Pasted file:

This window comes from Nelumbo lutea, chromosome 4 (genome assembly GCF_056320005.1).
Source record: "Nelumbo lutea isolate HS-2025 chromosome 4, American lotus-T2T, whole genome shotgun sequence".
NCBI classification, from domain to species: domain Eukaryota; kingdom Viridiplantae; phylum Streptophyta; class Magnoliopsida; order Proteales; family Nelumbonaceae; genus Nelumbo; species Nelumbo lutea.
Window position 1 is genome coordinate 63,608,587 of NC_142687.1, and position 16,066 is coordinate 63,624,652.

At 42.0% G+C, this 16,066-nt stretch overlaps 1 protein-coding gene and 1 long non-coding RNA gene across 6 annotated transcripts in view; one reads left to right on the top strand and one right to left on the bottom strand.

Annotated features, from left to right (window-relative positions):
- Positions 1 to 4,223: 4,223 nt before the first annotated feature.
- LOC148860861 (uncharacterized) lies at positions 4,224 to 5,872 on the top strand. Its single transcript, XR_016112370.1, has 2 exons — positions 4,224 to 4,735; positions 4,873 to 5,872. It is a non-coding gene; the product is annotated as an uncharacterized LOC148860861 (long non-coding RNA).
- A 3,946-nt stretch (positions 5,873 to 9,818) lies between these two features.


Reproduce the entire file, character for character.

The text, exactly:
This window comes from Nelumbo lutea, chromosome 4 (genome assembly GCF_056320005.1).
Source record: "Nelumbo lutea isolate HS-2025 chromosome 4, American lotus-T2T, whole genome shotgun sequence".
NCBI classification, from domain to species: domain Eukaryota; kingdom Viridiplantae; phylum Streptophyta; class Magnoliopsida; order Proteales; family Nelumbonaceae; genus Nelumbo; species Nelumbo lutea.
Window position 1 is genome coordinate 63,608,587 of NC_142687.1, and position 16,066 is coordinate 63,624,652.

At 42.0% G+C, this 16,066-nt stretch overlaps 1 protein-coding gene and 1 long non-coding RNA gene across 6 annotated transcripts in view; one reads left to right on the top strand and one right to left on the bottom strand.

Annotated features, from left to right (window-relative positions):
- Positions 1 to 4,223: 4,223 nt before the first annotated feature.
- LOC148860861 (uncharacterized) lies at positions 4,224 to 5,872 on the top strand. Its single transcript, XR_016112370.1, has 2 exons — positions 4,224 to 4,735; positions 4,873 to 5,872. It is a non-coding gene; the product is annotated as an uncharacterized LOC148860861 (long non-coding RNA).
- A 3,946-nt stretch (positions 5,873 to 9,818) lies between these two features.